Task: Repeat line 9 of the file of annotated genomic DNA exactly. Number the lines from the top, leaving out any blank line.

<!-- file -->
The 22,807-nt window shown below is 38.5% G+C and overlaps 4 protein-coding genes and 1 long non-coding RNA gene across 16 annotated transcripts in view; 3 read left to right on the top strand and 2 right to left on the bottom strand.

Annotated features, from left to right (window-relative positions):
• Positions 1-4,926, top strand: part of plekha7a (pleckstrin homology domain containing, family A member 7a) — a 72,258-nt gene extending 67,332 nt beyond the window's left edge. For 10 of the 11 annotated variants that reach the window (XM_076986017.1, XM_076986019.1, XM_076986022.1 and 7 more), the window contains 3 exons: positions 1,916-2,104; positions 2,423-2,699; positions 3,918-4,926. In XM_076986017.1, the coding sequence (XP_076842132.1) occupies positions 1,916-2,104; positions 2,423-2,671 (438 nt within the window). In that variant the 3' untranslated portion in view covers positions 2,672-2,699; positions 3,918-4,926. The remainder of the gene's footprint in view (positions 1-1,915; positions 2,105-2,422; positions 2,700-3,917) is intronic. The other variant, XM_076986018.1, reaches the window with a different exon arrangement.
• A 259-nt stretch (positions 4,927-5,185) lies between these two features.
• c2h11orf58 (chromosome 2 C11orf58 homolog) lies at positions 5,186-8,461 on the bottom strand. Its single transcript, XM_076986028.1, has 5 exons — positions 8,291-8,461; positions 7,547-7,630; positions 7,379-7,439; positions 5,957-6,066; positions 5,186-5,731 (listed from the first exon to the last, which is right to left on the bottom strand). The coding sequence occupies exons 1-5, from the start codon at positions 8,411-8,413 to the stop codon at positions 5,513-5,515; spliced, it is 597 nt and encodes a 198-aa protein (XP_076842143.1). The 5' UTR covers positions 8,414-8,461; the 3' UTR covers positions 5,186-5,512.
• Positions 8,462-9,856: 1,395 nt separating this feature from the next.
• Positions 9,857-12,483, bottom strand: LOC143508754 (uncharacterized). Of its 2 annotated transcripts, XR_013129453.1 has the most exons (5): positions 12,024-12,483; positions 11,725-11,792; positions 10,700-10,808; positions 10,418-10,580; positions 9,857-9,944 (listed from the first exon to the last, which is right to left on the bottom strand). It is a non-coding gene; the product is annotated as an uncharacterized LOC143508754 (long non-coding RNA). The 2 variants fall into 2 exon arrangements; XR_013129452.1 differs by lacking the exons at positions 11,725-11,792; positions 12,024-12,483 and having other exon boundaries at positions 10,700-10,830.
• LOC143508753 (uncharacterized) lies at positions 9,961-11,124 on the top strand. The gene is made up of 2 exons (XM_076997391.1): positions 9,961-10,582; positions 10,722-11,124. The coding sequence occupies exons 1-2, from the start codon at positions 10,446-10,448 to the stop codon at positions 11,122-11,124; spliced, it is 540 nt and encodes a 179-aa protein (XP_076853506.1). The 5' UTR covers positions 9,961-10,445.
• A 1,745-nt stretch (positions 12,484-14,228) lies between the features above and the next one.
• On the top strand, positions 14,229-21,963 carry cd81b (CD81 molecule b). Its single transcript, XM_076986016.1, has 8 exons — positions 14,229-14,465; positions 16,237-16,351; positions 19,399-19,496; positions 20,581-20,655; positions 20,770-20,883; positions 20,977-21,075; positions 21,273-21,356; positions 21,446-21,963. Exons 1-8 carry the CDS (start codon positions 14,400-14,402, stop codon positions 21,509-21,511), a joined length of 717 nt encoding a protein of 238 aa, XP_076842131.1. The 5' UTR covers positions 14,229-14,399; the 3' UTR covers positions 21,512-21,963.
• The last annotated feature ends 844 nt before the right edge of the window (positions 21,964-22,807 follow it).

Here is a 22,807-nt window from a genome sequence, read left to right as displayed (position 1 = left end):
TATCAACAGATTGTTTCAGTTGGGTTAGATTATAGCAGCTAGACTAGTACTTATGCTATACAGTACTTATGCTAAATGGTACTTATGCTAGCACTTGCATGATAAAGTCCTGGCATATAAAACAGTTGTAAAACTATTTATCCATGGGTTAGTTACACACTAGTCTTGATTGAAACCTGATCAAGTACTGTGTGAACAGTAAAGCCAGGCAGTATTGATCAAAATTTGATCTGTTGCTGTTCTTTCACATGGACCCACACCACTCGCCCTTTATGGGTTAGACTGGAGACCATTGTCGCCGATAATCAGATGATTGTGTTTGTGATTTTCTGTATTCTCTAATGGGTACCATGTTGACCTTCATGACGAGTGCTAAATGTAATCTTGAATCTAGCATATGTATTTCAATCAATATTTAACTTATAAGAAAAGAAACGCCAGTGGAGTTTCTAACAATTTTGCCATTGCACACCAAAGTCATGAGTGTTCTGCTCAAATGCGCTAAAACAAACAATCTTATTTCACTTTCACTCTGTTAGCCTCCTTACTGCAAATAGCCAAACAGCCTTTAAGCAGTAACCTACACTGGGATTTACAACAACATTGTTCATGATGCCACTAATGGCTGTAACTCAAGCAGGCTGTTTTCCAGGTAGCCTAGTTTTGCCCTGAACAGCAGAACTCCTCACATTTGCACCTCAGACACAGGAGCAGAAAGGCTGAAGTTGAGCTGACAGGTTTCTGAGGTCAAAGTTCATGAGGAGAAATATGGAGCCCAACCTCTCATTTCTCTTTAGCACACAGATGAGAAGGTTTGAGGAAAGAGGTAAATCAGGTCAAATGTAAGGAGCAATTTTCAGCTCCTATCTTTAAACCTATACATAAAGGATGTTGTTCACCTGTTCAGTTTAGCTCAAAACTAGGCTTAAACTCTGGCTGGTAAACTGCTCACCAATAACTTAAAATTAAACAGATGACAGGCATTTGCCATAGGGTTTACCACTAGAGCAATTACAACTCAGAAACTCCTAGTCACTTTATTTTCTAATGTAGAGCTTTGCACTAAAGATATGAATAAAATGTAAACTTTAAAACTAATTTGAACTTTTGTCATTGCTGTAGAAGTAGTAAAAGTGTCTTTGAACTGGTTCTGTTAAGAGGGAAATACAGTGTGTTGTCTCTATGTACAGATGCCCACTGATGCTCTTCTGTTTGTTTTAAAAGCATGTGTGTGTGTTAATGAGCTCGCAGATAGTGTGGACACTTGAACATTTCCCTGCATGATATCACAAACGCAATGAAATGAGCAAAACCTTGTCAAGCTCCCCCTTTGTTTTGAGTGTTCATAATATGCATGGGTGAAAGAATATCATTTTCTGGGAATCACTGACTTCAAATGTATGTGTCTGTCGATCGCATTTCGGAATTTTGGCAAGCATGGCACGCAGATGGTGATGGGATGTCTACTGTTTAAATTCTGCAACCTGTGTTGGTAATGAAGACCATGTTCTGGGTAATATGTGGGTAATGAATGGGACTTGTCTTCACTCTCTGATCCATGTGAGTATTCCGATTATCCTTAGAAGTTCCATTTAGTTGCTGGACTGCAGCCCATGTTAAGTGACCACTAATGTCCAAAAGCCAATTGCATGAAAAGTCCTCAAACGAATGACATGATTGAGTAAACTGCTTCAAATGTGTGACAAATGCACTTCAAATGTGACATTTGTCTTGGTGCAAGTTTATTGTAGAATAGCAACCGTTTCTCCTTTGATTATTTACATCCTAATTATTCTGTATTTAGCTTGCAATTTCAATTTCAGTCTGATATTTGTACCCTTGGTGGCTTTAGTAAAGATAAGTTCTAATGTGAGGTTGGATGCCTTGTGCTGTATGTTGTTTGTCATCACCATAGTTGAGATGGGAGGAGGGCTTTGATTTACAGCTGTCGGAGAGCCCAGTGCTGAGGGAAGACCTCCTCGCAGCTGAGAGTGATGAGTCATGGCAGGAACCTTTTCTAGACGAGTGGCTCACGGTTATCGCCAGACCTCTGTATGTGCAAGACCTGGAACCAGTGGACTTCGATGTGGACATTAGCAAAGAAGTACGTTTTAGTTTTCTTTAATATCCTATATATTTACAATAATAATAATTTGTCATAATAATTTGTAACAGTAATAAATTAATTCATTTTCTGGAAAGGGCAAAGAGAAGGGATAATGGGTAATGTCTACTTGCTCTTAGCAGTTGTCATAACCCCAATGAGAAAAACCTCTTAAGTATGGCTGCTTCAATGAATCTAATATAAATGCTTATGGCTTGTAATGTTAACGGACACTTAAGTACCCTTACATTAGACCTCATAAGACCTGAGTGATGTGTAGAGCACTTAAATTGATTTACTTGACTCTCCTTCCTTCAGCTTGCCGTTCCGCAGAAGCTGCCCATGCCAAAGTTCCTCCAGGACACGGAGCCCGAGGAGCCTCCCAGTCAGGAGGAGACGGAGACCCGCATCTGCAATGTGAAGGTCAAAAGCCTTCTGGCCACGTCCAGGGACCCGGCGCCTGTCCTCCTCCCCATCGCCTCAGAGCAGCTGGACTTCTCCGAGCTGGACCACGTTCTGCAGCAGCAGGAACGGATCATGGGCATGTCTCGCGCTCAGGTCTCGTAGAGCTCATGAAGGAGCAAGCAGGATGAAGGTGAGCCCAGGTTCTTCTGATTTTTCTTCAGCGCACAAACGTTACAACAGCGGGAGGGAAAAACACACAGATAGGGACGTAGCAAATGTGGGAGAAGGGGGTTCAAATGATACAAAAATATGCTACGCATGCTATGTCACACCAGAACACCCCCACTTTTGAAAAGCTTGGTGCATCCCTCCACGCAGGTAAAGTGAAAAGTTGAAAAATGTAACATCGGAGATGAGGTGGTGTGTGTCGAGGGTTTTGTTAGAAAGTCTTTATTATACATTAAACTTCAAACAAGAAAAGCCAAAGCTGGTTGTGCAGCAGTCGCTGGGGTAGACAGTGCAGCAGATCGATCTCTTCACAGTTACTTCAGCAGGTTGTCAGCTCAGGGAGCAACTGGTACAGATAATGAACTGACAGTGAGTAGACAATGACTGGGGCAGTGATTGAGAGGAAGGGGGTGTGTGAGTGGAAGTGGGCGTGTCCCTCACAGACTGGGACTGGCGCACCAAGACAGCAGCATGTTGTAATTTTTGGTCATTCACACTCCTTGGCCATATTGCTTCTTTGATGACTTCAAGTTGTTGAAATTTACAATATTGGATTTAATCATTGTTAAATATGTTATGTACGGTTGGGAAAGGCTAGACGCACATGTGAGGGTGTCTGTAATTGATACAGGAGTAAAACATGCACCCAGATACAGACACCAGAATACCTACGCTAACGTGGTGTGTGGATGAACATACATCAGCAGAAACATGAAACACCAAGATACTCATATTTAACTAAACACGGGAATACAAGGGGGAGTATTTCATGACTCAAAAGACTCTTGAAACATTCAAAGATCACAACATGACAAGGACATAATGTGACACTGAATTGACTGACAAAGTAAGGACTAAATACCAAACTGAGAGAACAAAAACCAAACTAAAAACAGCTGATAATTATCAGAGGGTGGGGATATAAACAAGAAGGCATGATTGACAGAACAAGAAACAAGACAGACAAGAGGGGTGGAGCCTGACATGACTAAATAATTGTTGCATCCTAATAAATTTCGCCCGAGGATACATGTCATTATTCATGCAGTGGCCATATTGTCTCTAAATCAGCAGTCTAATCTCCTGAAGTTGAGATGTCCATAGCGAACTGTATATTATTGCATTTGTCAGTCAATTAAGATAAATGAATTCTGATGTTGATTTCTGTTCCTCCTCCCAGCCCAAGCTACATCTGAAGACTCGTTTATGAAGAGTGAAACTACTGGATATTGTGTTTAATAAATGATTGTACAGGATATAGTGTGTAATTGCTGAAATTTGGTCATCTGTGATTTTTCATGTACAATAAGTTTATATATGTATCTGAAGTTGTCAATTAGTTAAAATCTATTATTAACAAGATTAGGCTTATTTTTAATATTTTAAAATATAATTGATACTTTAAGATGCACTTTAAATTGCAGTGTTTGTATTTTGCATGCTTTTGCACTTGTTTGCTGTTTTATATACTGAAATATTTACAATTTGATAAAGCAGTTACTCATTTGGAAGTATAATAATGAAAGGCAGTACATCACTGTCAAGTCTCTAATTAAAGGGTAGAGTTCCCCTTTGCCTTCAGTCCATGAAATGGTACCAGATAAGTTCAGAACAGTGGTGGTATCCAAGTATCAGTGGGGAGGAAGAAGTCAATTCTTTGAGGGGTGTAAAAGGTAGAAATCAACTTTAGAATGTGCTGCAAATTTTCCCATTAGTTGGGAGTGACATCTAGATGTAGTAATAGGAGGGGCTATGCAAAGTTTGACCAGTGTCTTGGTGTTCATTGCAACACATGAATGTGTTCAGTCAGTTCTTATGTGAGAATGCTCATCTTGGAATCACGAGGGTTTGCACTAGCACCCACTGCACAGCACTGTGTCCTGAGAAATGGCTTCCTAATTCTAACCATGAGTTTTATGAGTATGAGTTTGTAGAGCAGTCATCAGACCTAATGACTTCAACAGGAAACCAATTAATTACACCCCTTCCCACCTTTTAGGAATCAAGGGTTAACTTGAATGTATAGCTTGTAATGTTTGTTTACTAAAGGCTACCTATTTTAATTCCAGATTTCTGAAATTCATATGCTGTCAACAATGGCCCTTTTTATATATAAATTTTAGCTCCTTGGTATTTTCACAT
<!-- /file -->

• A 1,745-nt stretch (positions 12,484-14,228) lies between the features above and the next one.